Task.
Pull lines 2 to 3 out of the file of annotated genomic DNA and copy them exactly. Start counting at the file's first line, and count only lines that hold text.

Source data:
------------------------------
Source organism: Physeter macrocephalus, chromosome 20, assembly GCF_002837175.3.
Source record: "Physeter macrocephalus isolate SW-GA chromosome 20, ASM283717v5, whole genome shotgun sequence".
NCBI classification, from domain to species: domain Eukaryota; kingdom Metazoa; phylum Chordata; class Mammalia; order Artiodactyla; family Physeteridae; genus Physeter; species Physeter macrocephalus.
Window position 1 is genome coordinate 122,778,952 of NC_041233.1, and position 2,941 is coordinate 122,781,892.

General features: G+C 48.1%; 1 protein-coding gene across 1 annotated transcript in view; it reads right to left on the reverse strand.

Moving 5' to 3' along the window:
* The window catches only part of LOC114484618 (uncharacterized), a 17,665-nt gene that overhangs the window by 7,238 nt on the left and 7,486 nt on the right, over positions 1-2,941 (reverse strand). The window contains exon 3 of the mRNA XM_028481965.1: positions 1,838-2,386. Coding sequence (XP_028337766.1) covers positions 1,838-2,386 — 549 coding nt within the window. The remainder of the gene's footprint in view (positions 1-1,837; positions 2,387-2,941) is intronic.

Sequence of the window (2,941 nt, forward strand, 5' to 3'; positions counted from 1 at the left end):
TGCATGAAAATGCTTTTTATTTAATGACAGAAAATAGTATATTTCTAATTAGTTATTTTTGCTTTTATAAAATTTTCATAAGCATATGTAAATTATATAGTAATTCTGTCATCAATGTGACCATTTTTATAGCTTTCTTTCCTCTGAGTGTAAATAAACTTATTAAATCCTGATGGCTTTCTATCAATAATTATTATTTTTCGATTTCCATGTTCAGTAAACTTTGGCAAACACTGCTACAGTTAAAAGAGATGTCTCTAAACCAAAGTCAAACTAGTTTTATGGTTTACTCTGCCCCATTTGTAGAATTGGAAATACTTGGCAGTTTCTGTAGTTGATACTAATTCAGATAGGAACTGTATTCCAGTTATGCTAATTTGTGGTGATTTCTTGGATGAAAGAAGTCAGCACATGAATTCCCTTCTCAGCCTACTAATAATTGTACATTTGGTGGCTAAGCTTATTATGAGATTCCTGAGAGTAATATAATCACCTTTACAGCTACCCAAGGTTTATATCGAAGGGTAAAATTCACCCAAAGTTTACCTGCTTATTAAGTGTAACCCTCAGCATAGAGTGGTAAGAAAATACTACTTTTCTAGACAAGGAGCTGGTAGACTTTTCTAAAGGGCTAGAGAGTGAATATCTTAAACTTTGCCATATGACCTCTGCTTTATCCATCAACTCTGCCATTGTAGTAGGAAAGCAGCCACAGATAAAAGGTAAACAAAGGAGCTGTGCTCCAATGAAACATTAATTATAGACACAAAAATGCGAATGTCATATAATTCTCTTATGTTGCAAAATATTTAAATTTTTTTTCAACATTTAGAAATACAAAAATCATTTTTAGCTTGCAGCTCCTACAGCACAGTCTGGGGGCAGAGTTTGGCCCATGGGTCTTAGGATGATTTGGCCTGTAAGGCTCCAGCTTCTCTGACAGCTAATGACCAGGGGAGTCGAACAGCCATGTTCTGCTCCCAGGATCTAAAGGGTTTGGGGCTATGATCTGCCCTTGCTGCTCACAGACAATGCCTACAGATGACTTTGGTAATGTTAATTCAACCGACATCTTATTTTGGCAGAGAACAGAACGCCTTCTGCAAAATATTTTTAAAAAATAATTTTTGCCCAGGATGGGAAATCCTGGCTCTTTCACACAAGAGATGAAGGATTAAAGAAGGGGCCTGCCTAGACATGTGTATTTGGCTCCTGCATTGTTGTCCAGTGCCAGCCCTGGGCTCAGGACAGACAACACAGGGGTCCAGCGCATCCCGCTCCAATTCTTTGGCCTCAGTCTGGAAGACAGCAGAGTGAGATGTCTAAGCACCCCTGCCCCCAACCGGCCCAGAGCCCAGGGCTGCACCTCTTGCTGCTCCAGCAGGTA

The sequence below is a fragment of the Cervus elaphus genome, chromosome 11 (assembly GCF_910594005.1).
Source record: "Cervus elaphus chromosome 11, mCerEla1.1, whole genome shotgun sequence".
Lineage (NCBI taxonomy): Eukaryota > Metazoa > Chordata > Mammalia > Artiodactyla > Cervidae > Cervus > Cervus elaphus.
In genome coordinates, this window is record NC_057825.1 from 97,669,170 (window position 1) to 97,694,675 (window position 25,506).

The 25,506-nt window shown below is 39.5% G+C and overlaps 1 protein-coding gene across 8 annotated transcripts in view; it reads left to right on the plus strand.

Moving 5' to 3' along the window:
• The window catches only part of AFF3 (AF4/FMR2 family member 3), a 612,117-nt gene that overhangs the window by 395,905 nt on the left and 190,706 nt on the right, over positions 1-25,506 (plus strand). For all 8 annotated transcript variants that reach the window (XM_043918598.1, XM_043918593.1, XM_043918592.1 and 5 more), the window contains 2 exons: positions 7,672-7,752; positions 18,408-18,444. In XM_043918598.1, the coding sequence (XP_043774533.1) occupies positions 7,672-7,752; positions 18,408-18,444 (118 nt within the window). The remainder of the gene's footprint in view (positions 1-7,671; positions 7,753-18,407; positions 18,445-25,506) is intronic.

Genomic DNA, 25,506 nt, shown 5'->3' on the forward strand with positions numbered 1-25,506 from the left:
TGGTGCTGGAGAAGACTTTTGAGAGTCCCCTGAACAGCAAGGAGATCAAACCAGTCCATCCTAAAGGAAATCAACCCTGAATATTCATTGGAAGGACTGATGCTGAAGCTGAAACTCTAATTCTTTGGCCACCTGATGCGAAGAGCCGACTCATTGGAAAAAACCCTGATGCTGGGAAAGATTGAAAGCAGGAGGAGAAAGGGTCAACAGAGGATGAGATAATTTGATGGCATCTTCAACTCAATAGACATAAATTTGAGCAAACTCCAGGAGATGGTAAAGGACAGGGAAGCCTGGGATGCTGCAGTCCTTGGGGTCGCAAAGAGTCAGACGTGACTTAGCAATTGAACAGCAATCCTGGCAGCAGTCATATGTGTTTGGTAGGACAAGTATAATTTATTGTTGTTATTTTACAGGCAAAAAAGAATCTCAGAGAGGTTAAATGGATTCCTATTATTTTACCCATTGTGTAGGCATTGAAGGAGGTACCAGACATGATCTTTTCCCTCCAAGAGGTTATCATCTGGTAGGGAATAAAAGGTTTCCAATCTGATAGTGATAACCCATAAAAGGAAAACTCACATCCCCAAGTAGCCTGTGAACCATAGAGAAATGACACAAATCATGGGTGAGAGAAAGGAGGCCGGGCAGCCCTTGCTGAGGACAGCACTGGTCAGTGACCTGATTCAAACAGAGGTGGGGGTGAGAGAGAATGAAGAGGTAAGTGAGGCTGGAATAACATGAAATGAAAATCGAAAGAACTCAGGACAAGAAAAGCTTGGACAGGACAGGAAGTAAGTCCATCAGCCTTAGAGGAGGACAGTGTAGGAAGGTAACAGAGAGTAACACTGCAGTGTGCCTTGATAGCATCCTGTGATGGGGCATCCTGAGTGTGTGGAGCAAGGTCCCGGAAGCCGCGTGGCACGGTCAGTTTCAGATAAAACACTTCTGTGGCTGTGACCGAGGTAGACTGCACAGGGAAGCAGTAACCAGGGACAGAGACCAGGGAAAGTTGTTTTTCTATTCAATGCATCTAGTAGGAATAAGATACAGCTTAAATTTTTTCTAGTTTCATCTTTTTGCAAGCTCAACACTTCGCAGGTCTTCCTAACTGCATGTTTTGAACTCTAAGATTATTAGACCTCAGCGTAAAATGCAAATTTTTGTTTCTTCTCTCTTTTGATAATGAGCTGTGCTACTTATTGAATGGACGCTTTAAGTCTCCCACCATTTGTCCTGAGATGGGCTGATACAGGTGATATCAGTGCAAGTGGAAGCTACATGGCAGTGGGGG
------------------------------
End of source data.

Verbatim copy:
Source record: "Physeter macrocephalus isolate SW-GA chromosome 20, ASM283717v5, whole genome shotgun sequence".
NCBI classification, from domain to species: domain Eukaryota; kingdom Metazoa; phylum Chordata; class Mammalia; order Artiodactyla; family Physeteridae; genus Physeter; species Physeter macrocephalus.